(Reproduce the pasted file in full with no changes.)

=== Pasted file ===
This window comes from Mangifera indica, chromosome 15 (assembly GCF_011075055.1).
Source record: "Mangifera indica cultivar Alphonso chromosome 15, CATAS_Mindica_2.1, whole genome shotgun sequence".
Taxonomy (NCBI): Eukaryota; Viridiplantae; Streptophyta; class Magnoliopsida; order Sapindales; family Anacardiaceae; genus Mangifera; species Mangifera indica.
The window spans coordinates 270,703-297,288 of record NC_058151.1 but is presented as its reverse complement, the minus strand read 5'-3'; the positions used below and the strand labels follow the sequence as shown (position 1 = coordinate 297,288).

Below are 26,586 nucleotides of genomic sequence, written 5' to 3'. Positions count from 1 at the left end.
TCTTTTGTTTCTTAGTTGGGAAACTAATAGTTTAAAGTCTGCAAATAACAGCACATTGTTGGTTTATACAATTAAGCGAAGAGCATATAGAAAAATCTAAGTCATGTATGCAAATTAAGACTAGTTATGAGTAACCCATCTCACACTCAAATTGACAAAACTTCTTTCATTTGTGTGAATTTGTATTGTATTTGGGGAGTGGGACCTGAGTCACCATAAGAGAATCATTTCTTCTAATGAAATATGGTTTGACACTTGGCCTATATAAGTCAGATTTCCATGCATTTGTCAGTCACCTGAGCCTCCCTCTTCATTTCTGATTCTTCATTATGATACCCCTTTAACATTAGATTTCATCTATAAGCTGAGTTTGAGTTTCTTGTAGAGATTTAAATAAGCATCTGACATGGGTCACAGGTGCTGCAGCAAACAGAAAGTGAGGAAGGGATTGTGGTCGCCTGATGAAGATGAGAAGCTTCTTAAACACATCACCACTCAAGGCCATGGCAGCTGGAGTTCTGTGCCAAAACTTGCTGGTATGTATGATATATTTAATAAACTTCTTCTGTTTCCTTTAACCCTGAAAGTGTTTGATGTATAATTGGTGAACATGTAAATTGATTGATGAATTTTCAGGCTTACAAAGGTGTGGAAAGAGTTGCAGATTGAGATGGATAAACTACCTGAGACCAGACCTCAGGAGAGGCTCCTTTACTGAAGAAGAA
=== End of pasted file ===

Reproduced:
This window comes from Mangifera indica, chromosome 15 (assembly GCF_011075055.1).
Source record: "Mangifera indica cultivar Alphonso chromosome 15, CATAS_Mindica_2.1, whole genome shotgun sequence".
Taxonomy (NCBI): Eukaryota; Viridiplantae; Streptophyta; class Magnoliopsida; order Sapindales; family Anacardiaceae; genus Mangifera; species Mangifera indica.
The window spans coordinates 270,703-297,288 of record NC_058151.1 but is presented as its reverse complement, the minus strand read 5'-3'; the positions used below and the strand labels follow the sequence as shown (position 1 = coordinate 297,288).

Below are 26,586 nucleotides of genomic sequence, written 5' to 3'. Positions count from 1 at the left end.
TCTTTTGTTTCTTAGTTGGGAAACTAATAGTTTAAAGTCTGCAAATAACAGCACATTGTTGGTTTATACAATTAAGCGAAGAGCATATAGAAAAATCTAAGTCATGTATGCAAATTAAGACTAGTTATGAGTAACCCATCTCACACTCAAATTGACAAAACTTCTTTCATTTGTGTGAATTTGTATTGTATTTGGGGAGTGGGACCTGAGTCACCATAAGAGAATCATTTCTTCTAATGAAATATGGTTTGACACTTGGCCTATATAAGTCAGATTTCCATGCATTTGTCAGTCACCTGAGCCTCCCTCTTCATTTCTGATTCTTCATTATGATACCCCTTTAACATTAGATTTCATCTATAAGCTGAGTTTGAGTTTCTTGTAGAGATTTAAATAAGCATCTGACATGGGTCACAGGTGCTGCAGCAAACAGAAAGTGAGGAAGGGATTGTGGTCGCCTGATGAAGATGAGAAGCTTCTTAAACACATCACCACTCAAGGCCATGGCAGCTGGAGTTCTGTGCCAAAACTTGCTGGTATGTATGATATATTTAATAAACTTCTTCTGTTTCCTTTAACCCTGAAAGTGTTTGATGTATAATTGGTGAACATGTAAATTGATTGATGAATTTTCAGGCTTACAAAGGTGTGGAAAGAGTTGCAGATTGAGATGGATAAACTACCTGAGACCAGACCTCAGGAGAGGCTCCTTTACTGAAGAAGAA